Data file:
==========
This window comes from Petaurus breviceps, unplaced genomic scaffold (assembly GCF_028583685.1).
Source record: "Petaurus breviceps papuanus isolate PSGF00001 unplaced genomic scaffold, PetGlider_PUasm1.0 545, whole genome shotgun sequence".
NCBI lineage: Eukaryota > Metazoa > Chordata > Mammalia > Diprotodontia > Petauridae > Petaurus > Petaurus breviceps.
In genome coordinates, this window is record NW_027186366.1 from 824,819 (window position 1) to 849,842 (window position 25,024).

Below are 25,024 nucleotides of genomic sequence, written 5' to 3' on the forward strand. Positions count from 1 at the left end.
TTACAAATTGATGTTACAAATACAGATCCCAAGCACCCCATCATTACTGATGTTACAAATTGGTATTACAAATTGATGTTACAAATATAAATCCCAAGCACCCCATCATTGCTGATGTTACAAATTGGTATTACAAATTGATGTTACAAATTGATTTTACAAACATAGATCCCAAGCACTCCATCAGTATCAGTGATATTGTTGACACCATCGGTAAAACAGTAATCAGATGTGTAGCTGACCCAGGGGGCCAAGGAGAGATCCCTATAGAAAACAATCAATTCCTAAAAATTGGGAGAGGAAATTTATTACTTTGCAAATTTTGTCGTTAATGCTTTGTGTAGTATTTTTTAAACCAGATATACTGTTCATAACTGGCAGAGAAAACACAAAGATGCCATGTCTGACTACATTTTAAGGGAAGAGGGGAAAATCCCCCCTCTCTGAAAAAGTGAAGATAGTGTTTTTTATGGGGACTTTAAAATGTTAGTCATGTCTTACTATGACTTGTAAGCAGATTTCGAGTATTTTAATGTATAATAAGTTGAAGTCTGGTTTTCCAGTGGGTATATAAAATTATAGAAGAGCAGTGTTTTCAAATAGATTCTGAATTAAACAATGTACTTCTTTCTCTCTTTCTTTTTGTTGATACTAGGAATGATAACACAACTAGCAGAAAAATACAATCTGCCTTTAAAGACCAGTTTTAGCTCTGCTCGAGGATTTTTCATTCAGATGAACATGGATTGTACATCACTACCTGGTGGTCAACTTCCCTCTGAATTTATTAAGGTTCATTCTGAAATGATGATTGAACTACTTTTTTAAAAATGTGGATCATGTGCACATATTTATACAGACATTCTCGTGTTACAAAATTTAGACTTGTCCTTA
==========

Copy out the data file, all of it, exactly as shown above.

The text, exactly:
This window comes from Petaurus breviceps, unplaced genomic scaffold (assembly GCF_028583685.1).
Source record: "Petaurus breviceps papuanus isolate PSGF00001 unplaced genomic scaffold, PetGlider_PUasm1.0 545, whole genome shotgun sequence".
NCBI lineage: Eukaryota > Metazoa > Chordata > Mammalia > Diprotodontia > Petauridae > Petaurus > Petaurus breviceps.
In genome coordinates, this window is record NW_027186366.1 from 824,819 (window position 1) to 849,842 (window position 25,024).

Below are 25,024 nucleotides of genomic sequence, written 5' to 3' on the forward strand. Positions count from 1 at the left end.
TTACAAATTGATGTTACAAATACAGATCCCAAGCACCCCATCATTACTGATGTTACAAATTGGTATTACAAATTGATGTTACAAATATAAATCCCAAGCACCCCATCATTGCTGATGTTACAAATTGGTATTACAAATTGATGTTACAAATTGATTTTACAAACATAGATCCCAAGCACTCCATCAGTATCAGTGATATTGTTGACACCATCGGTAAAACAGTAATCAGATGTGTAGCTGACCCAGGGGGCCAAGGAGAGATCCCTATAGAAAACAATCAATTCCTAAAAATTGGGAGAGGAAATTTATTACTTTGCAAATTTTGTCGTTAATGCTTTGTGTAGTATTTTTTAAACCAGATATACTGTTCATAACTGGCAGAGAAAACACAAAGATGCCATGTCTGACTACATTTTAAGGGAAGAGGGGAAAATCCCCCCTCTCTGAAAAAGTGAAGATAGTGTTTTTTATGGGGACTTTAAAATGTTAGTCATGTCTTACTATGACTTGTAAGCAGATTTCGAGTATTTTAATGTATAATAAGTTGAAGTCTGGTTTTCCAGTGGGTATATAAAATTATAGAAGAGCAGTGTTTTCAAATAGATTCTGAATTAAACAATGTACTTCTTTCTCTCTTTCTTTTTGTTGATACTAGGAATGATAACACAACTAGCAGAAAAATACAATCTGCCTTTAAAGACCAGTTTTAGCTCTGCTCGAGGATTTTTCATTCAGATGAACATGGATTGTACATCACTACCTGGTGGTCAACTTCCCTCTGAATTTATTAAGGTTCATTCTGAAATGATGATTGAACTACTTTTTTAAAAATGTGGATCATGTGCACATATTTATACAGACATTCTCGTGTTACAAAATTTAGACTTGTCCTTA